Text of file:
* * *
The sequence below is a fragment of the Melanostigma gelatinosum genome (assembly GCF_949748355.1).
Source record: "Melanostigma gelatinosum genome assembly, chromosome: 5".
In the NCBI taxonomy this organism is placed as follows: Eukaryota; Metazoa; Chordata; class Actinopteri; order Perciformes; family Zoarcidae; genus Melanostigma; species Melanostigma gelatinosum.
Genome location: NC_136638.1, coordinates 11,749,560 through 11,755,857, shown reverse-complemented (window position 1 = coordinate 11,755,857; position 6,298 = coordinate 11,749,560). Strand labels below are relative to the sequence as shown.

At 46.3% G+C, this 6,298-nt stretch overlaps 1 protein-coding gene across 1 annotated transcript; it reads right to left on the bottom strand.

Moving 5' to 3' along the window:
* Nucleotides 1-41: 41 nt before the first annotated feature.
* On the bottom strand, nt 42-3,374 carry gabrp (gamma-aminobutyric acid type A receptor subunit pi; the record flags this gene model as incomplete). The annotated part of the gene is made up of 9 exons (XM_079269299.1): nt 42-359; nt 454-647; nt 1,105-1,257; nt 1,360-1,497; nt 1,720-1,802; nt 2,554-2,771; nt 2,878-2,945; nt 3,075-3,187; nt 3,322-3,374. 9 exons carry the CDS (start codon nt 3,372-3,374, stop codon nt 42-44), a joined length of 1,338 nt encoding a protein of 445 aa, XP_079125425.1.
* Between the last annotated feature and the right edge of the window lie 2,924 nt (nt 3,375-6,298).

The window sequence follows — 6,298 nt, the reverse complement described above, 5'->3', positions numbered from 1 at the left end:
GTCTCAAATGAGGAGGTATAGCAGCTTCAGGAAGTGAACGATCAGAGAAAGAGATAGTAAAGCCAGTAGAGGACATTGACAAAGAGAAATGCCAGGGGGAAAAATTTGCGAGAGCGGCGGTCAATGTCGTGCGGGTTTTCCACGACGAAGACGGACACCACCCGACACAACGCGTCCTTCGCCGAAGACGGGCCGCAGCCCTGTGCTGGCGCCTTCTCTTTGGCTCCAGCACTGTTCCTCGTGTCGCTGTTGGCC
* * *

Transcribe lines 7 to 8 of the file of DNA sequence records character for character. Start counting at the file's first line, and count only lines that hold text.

* Nucleotides 1-41: 41 nt before the first annotated feature.
* On the bottom strand, nt 42-3,374 carry gabrp (gamma-aminobutyric acid type A receptor subunit pi; the record flags this gene model as incomplete). The annotated part of the gene is made up of 9 exons (XM_079269299.1): nt 42-359; nt 454-647; nt 1,105-1,257; nt 1,360-1,497; nt 1,720-1,802; nt 2,554-2,771; nt 2,878-2,945; nt 3,075-3,187; nt 3,322-3,374. 9 exons carry the CDS (start codon nt 3,372-3,374, stop codon nt 42-44), a joined length of 1,338 nt encoding a protein of 445 aa, XP_079125425.1.